It is important that the education system progresses as it’s students evolve. Students will perform more efficiently if there are options tailored to their needs. Universities that take note of the changes initiated by the millennial generation will not only make learning better, but they will be thoroughly prepared for the next generation to come.

For more information, please visit the article by Huffington Post:

http://www.huffingtonpost.com/zach-cutler/how-millennials-impact-education_b_5604865.html?utm_hp_ref=college&ir=College

 

K-12 Teachers Advise the President on Education Policy – Patrick Capriola’s Blog

Education - Patrick Capriola's Blog

President Obama was interested in learning more about the K-12 teacher experience and ways the federal government can improve the education system. In pursuit of a solution to this problem, Mr. President invited four school teachers to have lunch with him and the U.S. Secretary of Education at the White House. Each of the four teachers had a least ten years of experience. They also spent that duration of their careers in areas considered to have high-need students. One teacher from Springdale, Arkansas and one from Washington, D.C. took some time to speak with Ed Week to share some details of their experience.

A few specific questions were raised by the President:

  1. Is there too much standardized testing for students?
  2. How can the education profession be improved?
  3. Why did these teachers specifically continue to work with “needy” populations over such long time span?
  4. What can the federal government do to assist teachers who work in those environments?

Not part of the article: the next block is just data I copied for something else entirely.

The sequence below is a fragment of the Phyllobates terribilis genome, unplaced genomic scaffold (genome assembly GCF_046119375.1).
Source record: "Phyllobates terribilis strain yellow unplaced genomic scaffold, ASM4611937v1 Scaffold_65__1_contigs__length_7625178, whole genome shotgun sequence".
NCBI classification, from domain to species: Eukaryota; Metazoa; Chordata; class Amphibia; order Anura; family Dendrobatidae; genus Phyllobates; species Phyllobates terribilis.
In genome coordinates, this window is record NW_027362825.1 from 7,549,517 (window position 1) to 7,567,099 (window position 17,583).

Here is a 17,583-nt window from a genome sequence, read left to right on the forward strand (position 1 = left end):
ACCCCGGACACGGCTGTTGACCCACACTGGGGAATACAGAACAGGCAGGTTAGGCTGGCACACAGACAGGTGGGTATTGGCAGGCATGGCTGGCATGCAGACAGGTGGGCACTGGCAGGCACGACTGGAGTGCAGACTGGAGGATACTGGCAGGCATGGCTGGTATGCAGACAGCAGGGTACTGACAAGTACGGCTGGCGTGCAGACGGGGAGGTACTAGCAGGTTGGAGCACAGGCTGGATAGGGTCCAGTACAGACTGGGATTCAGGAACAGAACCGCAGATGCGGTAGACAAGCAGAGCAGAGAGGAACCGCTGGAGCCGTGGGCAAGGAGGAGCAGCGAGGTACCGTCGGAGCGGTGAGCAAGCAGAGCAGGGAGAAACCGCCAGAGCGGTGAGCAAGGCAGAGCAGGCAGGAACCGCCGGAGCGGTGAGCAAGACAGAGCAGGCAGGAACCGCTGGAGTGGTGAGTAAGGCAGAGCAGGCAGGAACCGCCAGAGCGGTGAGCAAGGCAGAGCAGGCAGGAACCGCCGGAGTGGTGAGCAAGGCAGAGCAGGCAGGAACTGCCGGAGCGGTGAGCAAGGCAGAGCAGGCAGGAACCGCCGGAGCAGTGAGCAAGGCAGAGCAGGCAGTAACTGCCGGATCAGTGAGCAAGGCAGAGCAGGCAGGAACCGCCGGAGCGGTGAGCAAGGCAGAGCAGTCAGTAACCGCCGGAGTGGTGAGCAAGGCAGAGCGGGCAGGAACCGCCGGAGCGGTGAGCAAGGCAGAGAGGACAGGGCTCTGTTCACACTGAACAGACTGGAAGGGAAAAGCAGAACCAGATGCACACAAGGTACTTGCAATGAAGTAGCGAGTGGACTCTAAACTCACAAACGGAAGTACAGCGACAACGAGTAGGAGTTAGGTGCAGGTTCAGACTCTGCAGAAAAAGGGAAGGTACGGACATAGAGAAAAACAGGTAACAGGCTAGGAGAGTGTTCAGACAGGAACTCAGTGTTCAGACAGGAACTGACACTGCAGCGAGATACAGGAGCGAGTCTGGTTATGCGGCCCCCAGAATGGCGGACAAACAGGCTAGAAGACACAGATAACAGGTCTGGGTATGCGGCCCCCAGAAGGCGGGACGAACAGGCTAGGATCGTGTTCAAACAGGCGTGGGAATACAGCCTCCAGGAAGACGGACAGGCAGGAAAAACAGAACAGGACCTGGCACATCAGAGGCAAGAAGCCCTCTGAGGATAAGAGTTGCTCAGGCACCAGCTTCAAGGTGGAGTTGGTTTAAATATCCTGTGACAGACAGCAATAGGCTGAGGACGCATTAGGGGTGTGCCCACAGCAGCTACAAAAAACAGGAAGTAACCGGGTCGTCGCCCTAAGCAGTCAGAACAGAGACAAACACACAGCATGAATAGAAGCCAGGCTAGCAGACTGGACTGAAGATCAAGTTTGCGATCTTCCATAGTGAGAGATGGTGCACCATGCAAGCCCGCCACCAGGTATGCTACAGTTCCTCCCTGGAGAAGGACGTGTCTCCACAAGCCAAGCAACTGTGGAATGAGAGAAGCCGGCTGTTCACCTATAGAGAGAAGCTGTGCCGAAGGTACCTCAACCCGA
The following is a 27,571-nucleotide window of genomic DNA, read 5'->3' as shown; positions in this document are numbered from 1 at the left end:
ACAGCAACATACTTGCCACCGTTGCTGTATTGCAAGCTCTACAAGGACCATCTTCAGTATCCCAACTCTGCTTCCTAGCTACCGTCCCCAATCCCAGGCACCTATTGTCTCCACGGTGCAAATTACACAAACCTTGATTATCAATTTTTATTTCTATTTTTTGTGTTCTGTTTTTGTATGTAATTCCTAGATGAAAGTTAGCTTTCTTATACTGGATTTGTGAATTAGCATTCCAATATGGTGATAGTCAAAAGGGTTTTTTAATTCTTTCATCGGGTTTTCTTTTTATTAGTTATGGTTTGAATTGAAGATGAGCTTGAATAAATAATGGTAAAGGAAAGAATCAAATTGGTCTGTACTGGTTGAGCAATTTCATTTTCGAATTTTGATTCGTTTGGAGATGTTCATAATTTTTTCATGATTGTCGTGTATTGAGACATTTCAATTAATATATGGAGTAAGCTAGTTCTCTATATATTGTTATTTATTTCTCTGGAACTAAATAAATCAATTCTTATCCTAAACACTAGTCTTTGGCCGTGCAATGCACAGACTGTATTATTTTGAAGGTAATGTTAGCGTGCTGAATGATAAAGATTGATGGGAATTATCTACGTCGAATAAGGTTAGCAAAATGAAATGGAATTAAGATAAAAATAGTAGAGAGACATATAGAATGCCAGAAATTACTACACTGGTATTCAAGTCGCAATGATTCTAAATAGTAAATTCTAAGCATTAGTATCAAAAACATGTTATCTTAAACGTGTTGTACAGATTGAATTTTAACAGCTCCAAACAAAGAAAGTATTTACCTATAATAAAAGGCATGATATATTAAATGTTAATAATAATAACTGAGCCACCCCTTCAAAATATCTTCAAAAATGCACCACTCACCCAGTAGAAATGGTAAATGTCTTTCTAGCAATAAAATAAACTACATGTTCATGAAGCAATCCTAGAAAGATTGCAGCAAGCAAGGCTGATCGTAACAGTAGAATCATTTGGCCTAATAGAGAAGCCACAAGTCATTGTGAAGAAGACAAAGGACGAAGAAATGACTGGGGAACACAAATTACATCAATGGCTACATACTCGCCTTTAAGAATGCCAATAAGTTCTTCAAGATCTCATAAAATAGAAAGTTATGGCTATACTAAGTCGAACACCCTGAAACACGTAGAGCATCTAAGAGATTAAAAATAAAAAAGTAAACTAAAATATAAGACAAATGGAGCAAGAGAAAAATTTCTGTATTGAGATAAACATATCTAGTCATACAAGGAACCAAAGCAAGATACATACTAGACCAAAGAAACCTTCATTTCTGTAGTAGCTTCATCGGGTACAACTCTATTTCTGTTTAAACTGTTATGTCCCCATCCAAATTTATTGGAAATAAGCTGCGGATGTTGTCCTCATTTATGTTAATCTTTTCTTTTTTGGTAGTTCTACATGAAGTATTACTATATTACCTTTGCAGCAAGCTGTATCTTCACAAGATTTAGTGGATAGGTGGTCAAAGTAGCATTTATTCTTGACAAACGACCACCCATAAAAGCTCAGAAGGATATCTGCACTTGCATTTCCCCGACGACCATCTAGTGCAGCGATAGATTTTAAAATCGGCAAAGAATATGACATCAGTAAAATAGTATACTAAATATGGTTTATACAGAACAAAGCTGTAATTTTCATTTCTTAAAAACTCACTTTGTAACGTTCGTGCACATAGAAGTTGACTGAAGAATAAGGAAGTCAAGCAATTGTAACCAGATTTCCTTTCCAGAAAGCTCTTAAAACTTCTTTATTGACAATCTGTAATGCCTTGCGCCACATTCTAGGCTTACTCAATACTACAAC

5. How can the government encourage teachers to continue their work in this setting for many years?

The teachers provided a lot of valuable insight to President Obama’s questions. Fifth grade teacher Dwight Davis from Washington, D.C. stated that standardized testing can be helpful to gage a student’s abilities and progress. However, certain tests only provide results that don’t specify any of that information. A few ways the profession can be improved overall is to incorporate more opportunities for teachers to work together and share ideas. Justin Minkel, a second grade teacher from Arkansas also pointed out that although some teachers may need to improve their teaching skills, there are no bad teachers. The majority of teachers genuinely care about their student’s progress. Lastly, while it seems the teachers did not go into depth about why working in high need areas was a long term choice for them, they did point out some valuable disadvantages. The lack of authority the teachers have in the classroom is a primary issue. They feel they aren’t able to be as independent as professionals in other fields. That is a central deflection point for many in these types of roles.

To read more commentary and to find out what was served for lunch in the White House, check out the Ed Week article here:http://blogs.edweek.org/edweek/campaign-k-12/2014/07/what_if_you_got_a.html